LIMA — Fewer Allen County schoolchildren are finishing their required immunizations, a sign that mistrust of the coronavirus vaccines may have made some parents weary of routine vaccines children have received for decades.
Ohio Department of Health data show only 87% of Allen County kindergarteners finished all of their required immunizations for the 2020-21 school year, down 5 percentage points from the 2018-19 school year.
Even fewer seventh (85%) and 12th grade students (83%) here finished their required vaccines last school year, ODH data show.
State law requires children to receive polio, hepatitis B, chickenpox, diphtheria, tetanus, whooping cough and measles, mumps, rubella vaccines before starting kindergarten.
Additional vaccines are required before starting seventh and 12th grade.
But parents can exempt their child from those requirements by requesting a medical exemption or claiming a religious or conscience objection, an increasingly common trend in Allen County.
Six percent of Allen County students enrolled in kindergarten last school year claimed religious or conscience objections to required vaccines, an increase from before the pandemic, while another 7% of kindergarteners missed their vaccines but did not report an exemption to their school, ODH data show.
Similarly, 7% of seventh graders and high school seniors here claimed religious or conscience objections last school year, while another 8% of seventh graders and 10% of seniors did not report their vaccination status or request an exemption, ODH data show.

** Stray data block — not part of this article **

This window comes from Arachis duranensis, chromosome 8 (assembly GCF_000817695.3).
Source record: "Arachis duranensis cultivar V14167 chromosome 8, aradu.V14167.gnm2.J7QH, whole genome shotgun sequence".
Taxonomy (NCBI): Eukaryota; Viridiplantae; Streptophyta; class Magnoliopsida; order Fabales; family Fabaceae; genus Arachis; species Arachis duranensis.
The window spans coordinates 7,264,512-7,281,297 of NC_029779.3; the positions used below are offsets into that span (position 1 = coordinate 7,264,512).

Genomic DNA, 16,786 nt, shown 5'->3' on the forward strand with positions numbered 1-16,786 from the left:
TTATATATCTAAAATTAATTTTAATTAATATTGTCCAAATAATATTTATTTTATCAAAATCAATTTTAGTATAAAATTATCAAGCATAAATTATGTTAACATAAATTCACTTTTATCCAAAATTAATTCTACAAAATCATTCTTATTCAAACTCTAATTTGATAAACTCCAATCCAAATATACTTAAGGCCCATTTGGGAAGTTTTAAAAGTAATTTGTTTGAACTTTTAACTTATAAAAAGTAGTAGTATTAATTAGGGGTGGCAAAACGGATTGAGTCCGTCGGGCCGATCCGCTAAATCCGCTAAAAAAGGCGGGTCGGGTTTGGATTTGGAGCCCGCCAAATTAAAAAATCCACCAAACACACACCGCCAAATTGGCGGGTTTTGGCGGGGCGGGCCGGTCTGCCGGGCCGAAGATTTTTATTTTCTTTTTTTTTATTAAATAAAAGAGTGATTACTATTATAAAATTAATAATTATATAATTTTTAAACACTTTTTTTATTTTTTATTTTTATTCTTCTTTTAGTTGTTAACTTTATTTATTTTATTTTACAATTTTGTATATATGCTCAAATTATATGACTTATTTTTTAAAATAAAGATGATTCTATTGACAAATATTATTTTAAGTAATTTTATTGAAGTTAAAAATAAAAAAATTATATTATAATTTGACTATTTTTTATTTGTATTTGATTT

Lisa Horstman, an immunization coordinator for Allen County Public Health, often hears from pediatricians that rapidly changing COVID guidance and vaccine messaging confused parents.
“And now there’s a trust issue that’s trickled to our other vaccines,” Horstman said.
Only 3% of kindergarten students statewide claimed an exemption from vaccines last school year, but another 11% were classified as incomplete.
The trend puts children at risk of developing preventable illnesses.
A measles outbreak in Columbus has infected at least 85 children—36 of whom were hospitalized—since November, according to Columbus Public Health. All but five of those children were unvaccinated.
Ohio’s last measle’s outbreak occurred in 2014, infecting 382 people.
“It is vitally important for children to stay up to date with all of the recommended vaccines,” ODH Director Dr. Bruce Vanderhoff said last June when the state confirmed its first measles case of the year. “Vaccines protect us against preventable, communicable diseases.”